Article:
Graphical presentation of approximate solutions of susceptible compartment against different values of fractional orders such that <inline-formula id="ieqn-102"><mml:math id="mml-ieqn-102"><mml:mn>0</mml:mn><mml:mo><</mml:mo><mml:mi>α</mml:mi><mml:mo>≤</mml:mo><mml:mn>0.6</mml:mn></mml:math></inline-formula>Graphical presentation of approximate solutions of exposed compartment against different values of fractional orders such that <inline-formula id="ieqn-103"><mml:math id="mml-ieqn-103"><mml:mn>0</mml:mn><mml:mo><</mml:mo><mml:mi>α</mml:mi><mml:mo>≤</mml:mo><mml:mn>0.6</mml:mn></mml:math></inline-formula>Graphical presentation of approximate solutions of infected compartment against different values of fractional orders such that <inline-formula id="ieqn-104"><mml:math id="mml-ieqn-104"><mml:mn>0</mml:mn><mml:mo><</mml:mo><mml:mi>α</mml:mi><mml:mo>≤</mml:mo><mml:mn>0.6</mml:mn></mml:math></inline-formula>Graphical presentation of approximate solutions of treated compartment against different values of fractional orders such that <inline-formula id="ieqn-105"><mml:math id="mml-ieqn-105"><mml:mn>0</mml:mn><mml:mo><</mml:mo><mml:mi>α</mml:mi><mml:mo>≤</mml:mo><mml:mn>0.6</mml:mn></mml:math></inline-formula>Graphical presentation of approximate solutions of recovered compartment against different values of fractional orders such that <inline-formula id="ieqn-106"><mml:math id="mml-ieqn-106"><mml:mn>0</mml:mn><mml:mo><</mml:mo><mml:mi>α</mml:mi><mml:mo>≤</mml:mo><mml:mn>0.6</mml:mn></mml:math></inline-formula>Graphical presentation of approximate solutions of susceptible compartment against different values of fractional orders such that <inline-formula id="ieqn-107"><mml:math id="mml-ieqn-107"><mml:mn>0.6</mml:mn><mml:mo><</mml:mo><mml:mi>α</mml:mi><mml:mo>≤</mml:mo><mml:mn>1</mml:mn></mml:math></inline-formula>Graphical presentation of approximate solutions of exposed compartment against different values of fractional orders such that <inline-formula id="ieqn-108"><mml:math id="mml-ieqn-108"><mml:mn>0.6</mml:mn><mml:mo><</mml:mo><mml:mi>α</mml:mi><mml:mo>≤</mml:mo><mml:mn>1</mml:mn></mml:math></inline-formula>Graphical presentation of approximate solutions of infected compartment against different values of fractional orders such that <inline-formula id="ieqn-109"><mml:math id="mml-ieqn-109"><mml:mn>0.6</mml:mn><mml:mo><</mml:mo><mml:mi>α</mml:mi><mml:mo>≤</mml:mo><mml:mn>1</mml:mn></mml:math></inline-formula>Graphical presentation of approximate solutions of treated compartment against different values of fractional orders such that <inline-formula id="ieqn-110"><mml:math id="mml-ieqn-110"><mml:mn>0.6</mml:mn><mml:mo><</mml:mo><mml:mi>α</mml:mi><mml:mo>≤</mml:mo><mml:mn>1</mml:mn></mml:math></inline-formula>Graphical presentation of approximate solutions of recovered compartment against different values of fractional orders such that <inline-formula id="ieqn-111"><mml:math id="mml-ieqn-111"><mml:mn>0.6</mml:mn><mml:mo><</mml:mo><mml:mi>α</mml:mi><mml:mo>≤</mml:mo><mml:mn>1</mml:mn></mml:math></inline-formula>Conclusion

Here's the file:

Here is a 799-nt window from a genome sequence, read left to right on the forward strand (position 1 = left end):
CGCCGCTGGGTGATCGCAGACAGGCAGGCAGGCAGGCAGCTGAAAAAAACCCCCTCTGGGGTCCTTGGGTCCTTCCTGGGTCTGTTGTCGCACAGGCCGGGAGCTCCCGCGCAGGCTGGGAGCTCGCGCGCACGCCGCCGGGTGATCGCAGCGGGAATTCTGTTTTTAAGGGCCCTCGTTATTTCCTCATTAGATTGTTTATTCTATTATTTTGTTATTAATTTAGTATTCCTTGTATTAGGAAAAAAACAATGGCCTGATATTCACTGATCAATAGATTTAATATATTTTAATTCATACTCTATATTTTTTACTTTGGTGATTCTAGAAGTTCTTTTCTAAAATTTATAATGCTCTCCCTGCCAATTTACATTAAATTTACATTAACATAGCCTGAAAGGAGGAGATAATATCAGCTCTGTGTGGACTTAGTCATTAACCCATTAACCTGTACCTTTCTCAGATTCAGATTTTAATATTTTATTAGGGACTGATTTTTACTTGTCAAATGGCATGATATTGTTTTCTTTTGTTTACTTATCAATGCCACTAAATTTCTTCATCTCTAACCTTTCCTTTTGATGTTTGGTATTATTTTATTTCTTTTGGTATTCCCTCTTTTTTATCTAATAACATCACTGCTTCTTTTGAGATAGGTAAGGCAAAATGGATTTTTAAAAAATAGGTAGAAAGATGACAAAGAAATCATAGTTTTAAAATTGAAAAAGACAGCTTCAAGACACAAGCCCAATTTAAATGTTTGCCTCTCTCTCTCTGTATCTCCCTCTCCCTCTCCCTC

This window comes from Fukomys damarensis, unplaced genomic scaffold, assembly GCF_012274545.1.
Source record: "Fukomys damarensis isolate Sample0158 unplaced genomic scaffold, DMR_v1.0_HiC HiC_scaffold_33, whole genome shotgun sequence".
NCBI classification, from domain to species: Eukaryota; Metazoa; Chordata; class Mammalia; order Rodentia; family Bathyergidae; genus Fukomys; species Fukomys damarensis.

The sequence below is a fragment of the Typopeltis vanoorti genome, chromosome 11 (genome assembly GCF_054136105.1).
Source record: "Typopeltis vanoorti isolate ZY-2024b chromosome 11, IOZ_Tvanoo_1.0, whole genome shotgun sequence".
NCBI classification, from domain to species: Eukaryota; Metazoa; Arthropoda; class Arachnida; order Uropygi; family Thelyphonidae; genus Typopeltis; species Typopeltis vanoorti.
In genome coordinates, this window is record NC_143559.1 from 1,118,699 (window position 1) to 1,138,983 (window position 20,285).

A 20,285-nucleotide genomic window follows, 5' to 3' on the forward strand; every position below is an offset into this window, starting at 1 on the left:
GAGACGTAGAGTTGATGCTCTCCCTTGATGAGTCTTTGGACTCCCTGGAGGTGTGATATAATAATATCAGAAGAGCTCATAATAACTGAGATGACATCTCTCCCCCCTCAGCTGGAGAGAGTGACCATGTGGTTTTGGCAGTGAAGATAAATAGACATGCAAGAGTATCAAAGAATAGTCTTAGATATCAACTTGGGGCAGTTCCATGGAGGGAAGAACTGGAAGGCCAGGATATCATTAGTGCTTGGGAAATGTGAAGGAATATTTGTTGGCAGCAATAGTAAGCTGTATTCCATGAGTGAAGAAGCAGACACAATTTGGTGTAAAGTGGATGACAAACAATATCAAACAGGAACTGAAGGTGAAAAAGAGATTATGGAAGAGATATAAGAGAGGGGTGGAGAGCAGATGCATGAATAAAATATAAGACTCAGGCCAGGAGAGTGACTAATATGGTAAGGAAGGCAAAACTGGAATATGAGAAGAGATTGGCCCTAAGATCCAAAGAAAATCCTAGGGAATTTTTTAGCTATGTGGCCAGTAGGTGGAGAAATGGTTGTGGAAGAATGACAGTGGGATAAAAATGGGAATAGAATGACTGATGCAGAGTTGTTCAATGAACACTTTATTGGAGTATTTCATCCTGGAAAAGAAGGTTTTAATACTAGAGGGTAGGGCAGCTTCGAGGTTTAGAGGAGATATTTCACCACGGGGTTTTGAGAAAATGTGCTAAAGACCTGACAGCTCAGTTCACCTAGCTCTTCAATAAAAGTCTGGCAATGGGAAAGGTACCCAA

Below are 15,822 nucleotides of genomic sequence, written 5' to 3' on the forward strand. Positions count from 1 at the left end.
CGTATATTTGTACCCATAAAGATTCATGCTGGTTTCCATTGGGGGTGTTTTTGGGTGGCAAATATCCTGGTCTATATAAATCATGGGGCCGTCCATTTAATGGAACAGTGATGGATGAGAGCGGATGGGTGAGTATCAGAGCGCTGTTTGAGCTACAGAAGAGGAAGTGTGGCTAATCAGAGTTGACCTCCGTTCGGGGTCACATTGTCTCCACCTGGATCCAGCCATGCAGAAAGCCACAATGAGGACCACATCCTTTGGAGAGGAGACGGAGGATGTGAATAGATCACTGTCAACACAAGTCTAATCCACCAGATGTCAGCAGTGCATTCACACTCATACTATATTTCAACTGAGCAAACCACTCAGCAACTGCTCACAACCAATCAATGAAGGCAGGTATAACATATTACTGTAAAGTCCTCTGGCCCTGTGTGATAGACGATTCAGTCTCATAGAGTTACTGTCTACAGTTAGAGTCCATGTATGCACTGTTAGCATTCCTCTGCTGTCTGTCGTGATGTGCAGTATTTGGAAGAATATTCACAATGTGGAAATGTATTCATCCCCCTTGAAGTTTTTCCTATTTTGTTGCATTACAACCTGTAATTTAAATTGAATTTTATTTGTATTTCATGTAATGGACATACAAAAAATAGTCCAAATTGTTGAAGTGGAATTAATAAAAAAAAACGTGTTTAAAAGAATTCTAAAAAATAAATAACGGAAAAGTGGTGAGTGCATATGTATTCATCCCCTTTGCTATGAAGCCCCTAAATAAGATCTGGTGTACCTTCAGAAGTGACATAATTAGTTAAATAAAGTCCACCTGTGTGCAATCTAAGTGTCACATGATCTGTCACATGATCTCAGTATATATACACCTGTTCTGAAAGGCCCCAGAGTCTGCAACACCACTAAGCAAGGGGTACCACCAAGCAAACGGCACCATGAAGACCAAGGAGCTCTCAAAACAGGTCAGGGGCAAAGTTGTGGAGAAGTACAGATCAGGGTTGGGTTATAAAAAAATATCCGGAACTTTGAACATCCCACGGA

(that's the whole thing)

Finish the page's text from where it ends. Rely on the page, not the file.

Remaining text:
In this article, we have developed a qualitative and computational analysis of a NiV disease. Based on the notion of the newly explored piecewise derivative of fractional order, we have investigated the model to study the crossover behavior in the dynamics of the disease. First of all, the invariance of the model and the feasible region has been established in the sense of the Caputo fractional derivative via using Laplace transform. Some remarks about thresholds number and their 3D profile corresponding to different parameters have been given. We have developed necessary and sufficient conditions for the existence and uniqueness of approximate solutions via fixed point results of Banach and Schauder. Utilizing the Newtonian polynomials of numerical interpolation, we have established algorithms for simulation purposes of the model. We have constructed the required scheme for numerical findings and their graphical presentation. We have simulated the model on different sets of fractional order by dividing the domain of time into two sub-intervals. Graphical presentations have indicated the crossover (multi-step) behavior in the dynamical study of the aforesaid model. In the future, this model can be investigated by using an ABC type derivative which has a nonlocal and nonsingular kernel. It would be expected that more dynamic properties may appear for better understanding.